When news happens, text SDE and your photos or videos to 80360. Or contact us by email and phone.
Hampshire Fire and Rescue freeze share of council tax after £2.5m surplus
HAMPSHIRE residents will not have to pay extra towards the county’s fire service this year after bosses reported a £2.5m surplus in their budget.
Hampshire Fire and Rescue Service say it will freeze their share of council tax after making the savings through a variety of ways including freezing recruitment.
But a report due to go before finance bosses at Hampshire Fire Authority reveals that there will be a funding gap of £12m in three years time – and that residents should expect council tax increases from 2015 onwards.
The figures come as strike action continues to rumble on in a bitter dispute between the Government and members of the Fire Brigade Union over pension changes.
It also comes amid a two-year freeze in new recruitment at Hampshire Fire and Rescue Service – a policy that is likely to have to come to an end when staff numbers need boosting.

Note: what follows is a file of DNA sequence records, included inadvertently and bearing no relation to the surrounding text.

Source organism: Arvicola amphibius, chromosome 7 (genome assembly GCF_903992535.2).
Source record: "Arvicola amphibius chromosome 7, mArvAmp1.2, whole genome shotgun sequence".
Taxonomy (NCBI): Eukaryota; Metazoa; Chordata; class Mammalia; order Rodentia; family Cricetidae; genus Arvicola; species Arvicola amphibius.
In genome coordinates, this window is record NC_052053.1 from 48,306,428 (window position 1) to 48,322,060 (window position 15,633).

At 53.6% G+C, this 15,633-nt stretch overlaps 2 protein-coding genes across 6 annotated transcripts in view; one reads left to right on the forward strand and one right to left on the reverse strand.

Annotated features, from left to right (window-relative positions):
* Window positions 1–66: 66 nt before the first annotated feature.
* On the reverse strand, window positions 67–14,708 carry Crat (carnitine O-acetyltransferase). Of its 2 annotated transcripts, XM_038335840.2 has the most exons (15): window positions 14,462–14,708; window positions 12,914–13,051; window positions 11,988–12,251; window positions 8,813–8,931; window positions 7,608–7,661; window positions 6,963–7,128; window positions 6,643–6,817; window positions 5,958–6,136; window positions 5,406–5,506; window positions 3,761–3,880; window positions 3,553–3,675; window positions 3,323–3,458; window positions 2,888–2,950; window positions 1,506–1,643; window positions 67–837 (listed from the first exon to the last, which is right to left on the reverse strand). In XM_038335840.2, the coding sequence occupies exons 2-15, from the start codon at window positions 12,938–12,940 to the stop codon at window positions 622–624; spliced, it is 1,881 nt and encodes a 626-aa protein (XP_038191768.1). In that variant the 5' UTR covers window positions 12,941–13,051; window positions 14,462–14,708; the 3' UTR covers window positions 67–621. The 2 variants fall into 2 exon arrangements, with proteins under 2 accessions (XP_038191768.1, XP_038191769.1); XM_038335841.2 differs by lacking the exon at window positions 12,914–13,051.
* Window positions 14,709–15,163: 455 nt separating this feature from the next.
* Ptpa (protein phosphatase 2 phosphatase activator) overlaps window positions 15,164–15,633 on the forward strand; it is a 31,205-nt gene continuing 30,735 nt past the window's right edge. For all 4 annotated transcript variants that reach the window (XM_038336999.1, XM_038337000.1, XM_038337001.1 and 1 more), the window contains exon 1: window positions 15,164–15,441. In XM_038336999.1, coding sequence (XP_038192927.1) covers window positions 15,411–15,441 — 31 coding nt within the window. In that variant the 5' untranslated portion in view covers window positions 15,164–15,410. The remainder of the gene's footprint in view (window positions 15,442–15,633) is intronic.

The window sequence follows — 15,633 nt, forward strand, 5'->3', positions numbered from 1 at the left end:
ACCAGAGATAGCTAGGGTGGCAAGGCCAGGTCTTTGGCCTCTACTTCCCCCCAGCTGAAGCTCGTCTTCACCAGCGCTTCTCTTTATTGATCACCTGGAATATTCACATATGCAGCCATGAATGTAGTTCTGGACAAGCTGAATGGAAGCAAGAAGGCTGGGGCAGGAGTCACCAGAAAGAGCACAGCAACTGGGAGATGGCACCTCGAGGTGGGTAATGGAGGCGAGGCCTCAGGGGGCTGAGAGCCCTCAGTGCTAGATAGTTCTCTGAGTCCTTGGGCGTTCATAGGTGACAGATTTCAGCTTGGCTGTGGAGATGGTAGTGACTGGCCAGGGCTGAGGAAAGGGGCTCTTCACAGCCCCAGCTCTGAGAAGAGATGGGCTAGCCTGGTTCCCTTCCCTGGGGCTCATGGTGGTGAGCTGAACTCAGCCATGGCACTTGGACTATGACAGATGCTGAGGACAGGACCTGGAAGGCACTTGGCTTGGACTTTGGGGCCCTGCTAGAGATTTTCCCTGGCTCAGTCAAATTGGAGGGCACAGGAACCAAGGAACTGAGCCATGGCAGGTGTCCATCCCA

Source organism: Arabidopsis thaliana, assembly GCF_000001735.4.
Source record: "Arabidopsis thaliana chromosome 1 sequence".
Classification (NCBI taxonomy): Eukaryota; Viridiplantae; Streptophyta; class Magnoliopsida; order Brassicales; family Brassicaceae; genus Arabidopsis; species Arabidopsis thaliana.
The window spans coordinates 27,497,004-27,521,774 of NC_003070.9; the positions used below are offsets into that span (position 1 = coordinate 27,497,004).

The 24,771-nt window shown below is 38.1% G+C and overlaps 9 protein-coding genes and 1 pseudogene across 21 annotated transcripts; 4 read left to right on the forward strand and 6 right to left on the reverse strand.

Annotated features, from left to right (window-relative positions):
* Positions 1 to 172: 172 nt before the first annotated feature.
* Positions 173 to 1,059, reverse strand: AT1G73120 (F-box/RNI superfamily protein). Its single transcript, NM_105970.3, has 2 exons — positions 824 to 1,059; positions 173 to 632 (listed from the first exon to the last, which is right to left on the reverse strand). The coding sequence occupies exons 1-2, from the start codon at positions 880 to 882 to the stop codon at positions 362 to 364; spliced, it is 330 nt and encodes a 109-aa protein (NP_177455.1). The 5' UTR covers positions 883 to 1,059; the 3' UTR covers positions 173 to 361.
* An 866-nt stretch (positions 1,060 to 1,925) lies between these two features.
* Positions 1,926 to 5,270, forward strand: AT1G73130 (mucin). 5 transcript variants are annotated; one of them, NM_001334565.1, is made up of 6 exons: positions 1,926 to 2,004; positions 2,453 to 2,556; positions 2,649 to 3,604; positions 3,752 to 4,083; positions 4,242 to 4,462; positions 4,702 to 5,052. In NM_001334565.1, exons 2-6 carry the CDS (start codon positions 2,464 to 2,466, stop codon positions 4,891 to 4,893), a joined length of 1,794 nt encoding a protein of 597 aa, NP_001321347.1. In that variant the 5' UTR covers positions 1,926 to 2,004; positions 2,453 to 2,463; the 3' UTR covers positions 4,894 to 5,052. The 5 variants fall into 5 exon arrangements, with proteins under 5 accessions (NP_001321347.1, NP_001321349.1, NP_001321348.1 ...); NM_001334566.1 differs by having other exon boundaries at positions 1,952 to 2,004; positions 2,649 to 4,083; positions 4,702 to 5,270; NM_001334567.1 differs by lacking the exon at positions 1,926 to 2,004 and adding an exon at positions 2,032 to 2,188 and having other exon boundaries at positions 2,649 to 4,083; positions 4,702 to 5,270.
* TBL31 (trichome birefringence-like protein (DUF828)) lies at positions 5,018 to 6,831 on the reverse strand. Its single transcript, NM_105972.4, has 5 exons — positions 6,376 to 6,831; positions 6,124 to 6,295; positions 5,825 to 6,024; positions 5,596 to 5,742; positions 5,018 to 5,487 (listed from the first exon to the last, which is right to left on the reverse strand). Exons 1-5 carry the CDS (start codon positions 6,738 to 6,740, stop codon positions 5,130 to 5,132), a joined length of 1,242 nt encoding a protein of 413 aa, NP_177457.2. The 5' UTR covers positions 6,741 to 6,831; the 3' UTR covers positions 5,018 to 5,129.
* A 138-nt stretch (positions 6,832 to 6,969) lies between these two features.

It means an average Band D household will continue to pay £61.38 a year for fire services – the equivalent to under 17p a day.
Fire Authority boss Royston Smith told the Daily Echo said the surplus was down to “early” savings including efficiencies in vehicle use, back office operations and by halting employment.
He said: “We started to make these savings early – we could project how difficult it was going to be.
“You make the decisions early and you sometimes then find yourself with a surplus. These savings start to amass.”
He expected to find fresh savings ahead of the projected large budget deficit for 2017/18 of £12m and added: “We are confident about going forward. There are challenges, but we can face them and we are comfortable and confident that we can make these savings.”
It comes after the Daily Echo revealed how Hampshire residents were asked to stump up an extra £5 to help cuts-hit Hampshire Police – who are merging many backroom services with the county’s fire brigade – keep our streets safe.
The money this would raise has been described as a “lifeline” as extra Government cutbacks mean the constabulary will this year receive £41m less than four years ago.
Police and crime commissioner Simon Hayes is set to poll residents on the idea amid fears policing in our communities is set to reach “dangerous levels”.
The idea has won the backing of Hampshire Police Federation which represents rank and file police officers in the county.
Hampshire Fire Authority’s finalised budget position will be presented on February 19.
Comments are closed on this article.